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KG 587

KG 587; None of us knew her by this number, it meant nothing to us. To us she was just a tired old Douglas DC-3C parked in the corner of the ramp. She hadn’t moved in years let alone flown, her fabric covered flight control surfaces were torn and it seem less and less likely with the passing of every year that her situation would change unless scrapped or broken up.


That was until one summer afternoon a leading aviation historian who happened to be passing by noticed her and identified her as the decorated war veteran that she actually was. Under that faded paint and neglected exterior was an aircraft that had fought in, and survived the embattled skies over World War II Europe during one of the most turbulent periods in human history.

Unbeknownst to us; N115SA had originally started her extraordinary flying career as a British Royal Air Force Douglas Dakota Mk. III, serial number KG 587.

Further research has revealed that this aircraft was once based at RAF Down Ampney in the heart of the English countryside, as a member of 48 Squadron RAF. KG 587 had been built by the Douglas Aircraft Corporation at their Oklahoma City Plant and arrived in the United Kingdom during May 1944. She became operational with 48 Squadron RAF during July of that year, flying numerous sorties to advanced fields in Europe in support of the newly established second front. The most significant operation for KG 587 came several months later when on September 18th 1944, she towed a Horsa glider into the battle raging around the Dutch town of Arnhem as part of the infamous operation Market Garden. She was then involved in 3 further trips to the Arnhem area attempting to resupply the beleaguered allied troops in the area. Enemy activity and opposition became more and more intense with each trip, with a sortie on September 21st proving most hazardous when almost half of the aircraft in the formation were lost to enemy fire – KG 587 survived.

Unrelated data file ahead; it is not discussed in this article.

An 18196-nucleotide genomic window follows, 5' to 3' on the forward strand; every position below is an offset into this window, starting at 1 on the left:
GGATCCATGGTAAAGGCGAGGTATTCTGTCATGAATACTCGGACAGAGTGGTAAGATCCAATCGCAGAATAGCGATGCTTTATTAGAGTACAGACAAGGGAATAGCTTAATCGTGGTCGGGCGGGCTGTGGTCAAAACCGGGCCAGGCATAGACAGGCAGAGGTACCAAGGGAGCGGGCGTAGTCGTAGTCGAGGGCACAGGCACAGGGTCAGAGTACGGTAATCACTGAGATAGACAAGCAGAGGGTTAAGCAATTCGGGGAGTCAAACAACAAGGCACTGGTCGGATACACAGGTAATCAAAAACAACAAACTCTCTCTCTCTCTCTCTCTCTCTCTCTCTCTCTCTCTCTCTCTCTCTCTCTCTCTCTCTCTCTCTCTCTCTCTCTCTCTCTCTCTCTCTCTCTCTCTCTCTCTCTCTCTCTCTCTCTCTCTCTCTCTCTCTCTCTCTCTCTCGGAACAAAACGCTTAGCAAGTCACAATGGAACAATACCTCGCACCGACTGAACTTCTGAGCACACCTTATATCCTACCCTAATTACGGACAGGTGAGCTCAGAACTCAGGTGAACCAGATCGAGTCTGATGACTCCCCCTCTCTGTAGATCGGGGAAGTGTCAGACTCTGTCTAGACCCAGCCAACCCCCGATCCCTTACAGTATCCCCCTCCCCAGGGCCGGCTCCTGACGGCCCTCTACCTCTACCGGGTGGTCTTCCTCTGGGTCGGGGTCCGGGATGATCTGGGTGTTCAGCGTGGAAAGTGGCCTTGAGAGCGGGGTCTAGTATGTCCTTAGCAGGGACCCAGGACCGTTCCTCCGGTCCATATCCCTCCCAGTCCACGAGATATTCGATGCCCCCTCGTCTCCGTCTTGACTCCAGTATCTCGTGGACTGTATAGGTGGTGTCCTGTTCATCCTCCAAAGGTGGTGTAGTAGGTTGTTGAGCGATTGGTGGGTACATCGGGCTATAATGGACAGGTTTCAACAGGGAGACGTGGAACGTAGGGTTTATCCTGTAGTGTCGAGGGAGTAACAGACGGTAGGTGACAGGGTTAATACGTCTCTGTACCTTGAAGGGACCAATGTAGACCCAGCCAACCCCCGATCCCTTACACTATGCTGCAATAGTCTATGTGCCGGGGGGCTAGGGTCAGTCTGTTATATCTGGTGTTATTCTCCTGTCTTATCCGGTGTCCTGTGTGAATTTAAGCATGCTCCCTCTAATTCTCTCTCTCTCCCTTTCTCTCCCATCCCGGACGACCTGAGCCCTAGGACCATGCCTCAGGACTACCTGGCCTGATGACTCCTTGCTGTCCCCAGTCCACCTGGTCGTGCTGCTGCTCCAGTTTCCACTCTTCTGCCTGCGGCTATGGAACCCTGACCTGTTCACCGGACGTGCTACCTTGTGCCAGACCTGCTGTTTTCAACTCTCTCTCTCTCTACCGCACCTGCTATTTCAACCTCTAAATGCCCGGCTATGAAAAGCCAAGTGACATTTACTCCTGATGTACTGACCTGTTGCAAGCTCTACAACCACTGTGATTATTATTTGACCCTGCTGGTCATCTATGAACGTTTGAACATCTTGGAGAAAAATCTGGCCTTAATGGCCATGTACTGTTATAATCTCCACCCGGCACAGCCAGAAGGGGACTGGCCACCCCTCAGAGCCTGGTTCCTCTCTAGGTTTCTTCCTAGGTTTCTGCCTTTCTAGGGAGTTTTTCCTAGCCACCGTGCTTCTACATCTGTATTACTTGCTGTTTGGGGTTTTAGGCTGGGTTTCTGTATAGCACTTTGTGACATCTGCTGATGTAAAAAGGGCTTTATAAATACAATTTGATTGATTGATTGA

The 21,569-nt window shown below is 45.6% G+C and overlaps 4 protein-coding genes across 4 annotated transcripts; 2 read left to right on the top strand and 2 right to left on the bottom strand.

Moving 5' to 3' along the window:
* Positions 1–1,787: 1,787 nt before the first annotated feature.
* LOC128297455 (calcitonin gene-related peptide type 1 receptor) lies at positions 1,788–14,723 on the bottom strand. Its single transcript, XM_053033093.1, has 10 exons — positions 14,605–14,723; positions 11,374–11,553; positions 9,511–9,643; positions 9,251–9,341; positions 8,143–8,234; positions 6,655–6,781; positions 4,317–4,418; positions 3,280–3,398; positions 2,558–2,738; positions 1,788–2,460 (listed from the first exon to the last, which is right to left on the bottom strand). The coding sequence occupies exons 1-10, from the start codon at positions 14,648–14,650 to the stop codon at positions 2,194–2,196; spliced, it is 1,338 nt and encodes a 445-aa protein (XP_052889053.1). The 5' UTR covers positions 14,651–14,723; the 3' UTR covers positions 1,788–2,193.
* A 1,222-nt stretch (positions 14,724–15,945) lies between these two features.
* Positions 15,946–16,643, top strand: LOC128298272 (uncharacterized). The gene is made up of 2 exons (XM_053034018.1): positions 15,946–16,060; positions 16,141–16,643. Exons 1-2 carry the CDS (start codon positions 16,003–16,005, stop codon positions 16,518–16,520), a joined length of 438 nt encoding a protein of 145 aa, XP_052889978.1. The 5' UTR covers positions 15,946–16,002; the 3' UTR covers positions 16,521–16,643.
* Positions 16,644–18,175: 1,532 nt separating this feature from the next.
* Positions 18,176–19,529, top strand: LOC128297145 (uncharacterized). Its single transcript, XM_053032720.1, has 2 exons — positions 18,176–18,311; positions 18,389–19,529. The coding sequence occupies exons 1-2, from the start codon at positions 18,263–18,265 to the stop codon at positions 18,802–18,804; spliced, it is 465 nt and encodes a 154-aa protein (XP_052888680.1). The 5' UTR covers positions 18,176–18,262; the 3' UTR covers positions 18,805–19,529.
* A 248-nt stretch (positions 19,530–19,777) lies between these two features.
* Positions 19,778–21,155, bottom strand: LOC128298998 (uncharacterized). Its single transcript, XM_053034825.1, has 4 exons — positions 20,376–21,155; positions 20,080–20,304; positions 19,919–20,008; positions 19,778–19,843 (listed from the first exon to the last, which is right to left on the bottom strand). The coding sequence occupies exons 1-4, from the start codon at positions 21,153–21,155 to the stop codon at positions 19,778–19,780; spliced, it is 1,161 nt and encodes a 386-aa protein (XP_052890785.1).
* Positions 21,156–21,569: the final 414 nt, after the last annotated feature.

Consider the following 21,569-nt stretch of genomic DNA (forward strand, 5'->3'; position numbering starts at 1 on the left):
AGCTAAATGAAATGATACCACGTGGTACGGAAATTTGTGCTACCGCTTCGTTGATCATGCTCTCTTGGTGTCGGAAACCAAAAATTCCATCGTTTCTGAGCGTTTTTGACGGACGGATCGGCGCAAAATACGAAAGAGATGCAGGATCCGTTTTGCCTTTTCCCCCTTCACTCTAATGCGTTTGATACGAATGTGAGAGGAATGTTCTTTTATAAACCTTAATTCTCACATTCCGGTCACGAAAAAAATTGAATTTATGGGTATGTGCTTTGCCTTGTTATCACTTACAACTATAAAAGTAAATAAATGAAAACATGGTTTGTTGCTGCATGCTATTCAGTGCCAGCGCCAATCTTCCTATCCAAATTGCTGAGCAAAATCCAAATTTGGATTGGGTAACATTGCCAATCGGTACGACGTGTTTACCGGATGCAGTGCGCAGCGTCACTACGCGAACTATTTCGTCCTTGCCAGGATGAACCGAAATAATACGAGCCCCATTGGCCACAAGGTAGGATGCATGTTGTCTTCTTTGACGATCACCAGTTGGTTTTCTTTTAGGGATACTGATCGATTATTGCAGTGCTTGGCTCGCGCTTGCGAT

Her operational career continued throughout the remaining months of World War II. She was again called to arms with her involvement in operation Varsity during March of 1945.

 Our old ramp tramp had participated in some of the most significant airborne operations in the history of aerial warfare. KG 587 survived (with combat damage) when many of her squadron sister aircraft did not.

Now with the efforts and dedication of a few, dedicated individuals, craftsmen and professionals the intention is to restore KG 587 to full flying condition and return her to her World War II RAF configuration. She will then be flown across the Atlantic Ocean in time to attend one of the very last reunions of the veterans who flew this very aircraft.

Support this unique undertaking -
Continue this spectacular story

The Down Ampney Project -


We are currently offering shares in this project and ownership opportunities in the aircraft.

Contact Aerometal to discover how you can be part of this unique project.


Click here to view a copy of the original pilot's log-book



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